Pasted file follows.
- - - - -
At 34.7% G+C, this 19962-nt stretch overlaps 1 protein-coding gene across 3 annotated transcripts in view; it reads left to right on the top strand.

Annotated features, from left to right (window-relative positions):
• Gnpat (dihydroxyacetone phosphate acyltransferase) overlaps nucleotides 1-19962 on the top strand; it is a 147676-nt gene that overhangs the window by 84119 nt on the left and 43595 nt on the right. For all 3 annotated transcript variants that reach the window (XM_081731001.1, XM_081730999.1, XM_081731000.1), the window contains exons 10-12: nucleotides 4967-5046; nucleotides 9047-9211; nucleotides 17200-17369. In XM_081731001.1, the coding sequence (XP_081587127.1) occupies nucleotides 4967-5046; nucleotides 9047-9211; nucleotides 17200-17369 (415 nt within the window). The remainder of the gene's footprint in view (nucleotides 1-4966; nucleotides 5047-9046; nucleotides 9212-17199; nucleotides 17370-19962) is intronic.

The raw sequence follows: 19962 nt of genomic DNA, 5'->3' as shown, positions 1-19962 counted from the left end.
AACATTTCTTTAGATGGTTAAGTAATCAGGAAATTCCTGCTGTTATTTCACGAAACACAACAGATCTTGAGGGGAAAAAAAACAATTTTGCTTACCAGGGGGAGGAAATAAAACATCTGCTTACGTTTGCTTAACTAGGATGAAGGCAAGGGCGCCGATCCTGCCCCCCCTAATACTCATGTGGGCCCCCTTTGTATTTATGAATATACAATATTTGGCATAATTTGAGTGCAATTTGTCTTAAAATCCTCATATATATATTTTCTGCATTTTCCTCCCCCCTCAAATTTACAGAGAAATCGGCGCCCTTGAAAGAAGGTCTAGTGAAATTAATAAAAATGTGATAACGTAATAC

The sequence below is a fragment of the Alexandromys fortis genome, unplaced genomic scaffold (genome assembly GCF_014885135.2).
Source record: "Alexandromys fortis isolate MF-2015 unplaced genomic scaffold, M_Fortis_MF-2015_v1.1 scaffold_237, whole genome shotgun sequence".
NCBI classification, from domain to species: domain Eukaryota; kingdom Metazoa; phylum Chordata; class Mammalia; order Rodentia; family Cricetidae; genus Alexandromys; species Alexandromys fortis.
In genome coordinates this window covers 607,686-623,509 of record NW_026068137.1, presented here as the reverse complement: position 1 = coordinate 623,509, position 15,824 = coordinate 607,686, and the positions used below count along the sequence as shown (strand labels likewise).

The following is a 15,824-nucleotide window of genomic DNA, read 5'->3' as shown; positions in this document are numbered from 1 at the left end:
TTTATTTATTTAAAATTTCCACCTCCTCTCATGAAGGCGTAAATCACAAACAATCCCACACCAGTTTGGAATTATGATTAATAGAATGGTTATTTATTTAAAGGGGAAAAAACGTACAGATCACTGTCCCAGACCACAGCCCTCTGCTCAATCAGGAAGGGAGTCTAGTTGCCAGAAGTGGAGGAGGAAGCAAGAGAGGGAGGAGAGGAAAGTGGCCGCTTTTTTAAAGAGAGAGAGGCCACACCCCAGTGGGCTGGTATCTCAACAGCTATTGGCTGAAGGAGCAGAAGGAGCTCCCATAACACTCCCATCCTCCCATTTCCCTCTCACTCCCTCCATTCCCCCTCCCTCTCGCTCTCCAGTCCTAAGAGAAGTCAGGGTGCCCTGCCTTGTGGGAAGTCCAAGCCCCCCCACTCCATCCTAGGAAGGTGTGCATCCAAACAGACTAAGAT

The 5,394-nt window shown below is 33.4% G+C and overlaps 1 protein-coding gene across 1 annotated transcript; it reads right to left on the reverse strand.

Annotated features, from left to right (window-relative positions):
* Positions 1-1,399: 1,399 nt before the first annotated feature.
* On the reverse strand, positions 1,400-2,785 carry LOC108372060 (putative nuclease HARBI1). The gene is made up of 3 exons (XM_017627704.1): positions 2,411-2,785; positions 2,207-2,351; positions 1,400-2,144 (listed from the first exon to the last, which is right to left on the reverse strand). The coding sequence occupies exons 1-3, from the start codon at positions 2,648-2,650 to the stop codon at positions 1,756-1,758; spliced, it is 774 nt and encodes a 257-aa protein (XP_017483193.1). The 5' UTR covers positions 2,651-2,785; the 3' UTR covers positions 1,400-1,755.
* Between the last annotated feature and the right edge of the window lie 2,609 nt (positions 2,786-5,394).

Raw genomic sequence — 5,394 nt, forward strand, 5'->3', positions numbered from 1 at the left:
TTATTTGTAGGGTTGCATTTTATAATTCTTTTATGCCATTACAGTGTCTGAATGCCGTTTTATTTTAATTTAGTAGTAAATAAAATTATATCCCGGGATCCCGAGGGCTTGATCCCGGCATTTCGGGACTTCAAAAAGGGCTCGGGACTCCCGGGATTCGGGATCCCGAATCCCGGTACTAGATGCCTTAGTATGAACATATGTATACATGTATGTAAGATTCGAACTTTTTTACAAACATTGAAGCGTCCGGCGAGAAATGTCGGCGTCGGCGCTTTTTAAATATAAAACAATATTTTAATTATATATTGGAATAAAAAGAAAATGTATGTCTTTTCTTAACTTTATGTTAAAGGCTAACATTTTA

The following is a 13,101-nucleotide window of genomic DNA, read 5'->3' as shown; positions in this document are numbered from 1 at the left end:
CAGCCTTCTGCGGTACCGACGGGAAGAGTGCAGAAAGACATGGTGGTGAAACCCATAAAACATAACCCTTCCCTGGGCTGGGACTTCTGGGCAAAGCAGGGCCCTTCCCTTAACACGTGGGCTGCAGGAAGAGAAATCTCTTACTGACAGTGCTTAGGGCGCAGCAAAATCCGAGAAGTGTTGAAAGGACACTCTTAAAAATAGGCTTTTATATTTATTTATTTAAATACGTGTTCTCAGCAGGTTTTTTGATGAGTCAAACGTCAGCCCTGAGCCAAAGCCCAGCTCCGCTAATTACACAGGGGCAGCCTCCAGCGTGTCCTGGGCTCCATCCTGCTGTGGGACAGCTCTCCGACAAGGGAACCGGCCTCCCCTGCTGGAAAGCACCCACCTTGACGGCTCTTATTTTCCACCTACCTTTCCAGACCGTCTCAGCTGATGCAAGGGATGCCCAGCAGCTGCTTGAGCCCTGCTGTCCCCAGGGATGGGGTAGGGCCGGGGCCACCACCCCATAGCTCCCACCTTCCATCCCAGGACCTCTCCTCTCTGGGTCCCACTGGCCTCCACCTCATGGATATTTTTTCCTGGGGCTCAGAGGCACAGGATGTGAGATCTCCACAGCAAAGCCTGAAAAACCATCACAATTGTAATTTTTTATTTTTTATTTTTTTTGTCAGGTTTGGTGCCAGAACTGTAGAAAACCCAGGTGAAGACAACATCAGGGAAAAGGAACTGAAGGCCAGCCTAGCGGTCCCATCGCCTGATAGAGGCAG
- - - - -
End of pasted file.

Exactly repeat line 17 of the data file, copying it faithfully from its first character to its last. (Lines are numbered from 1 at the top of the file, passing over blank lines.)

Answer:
Raw genomic sequence — 5,394 nt, forward strand, 5'->3', positions numbered from 1 at the left: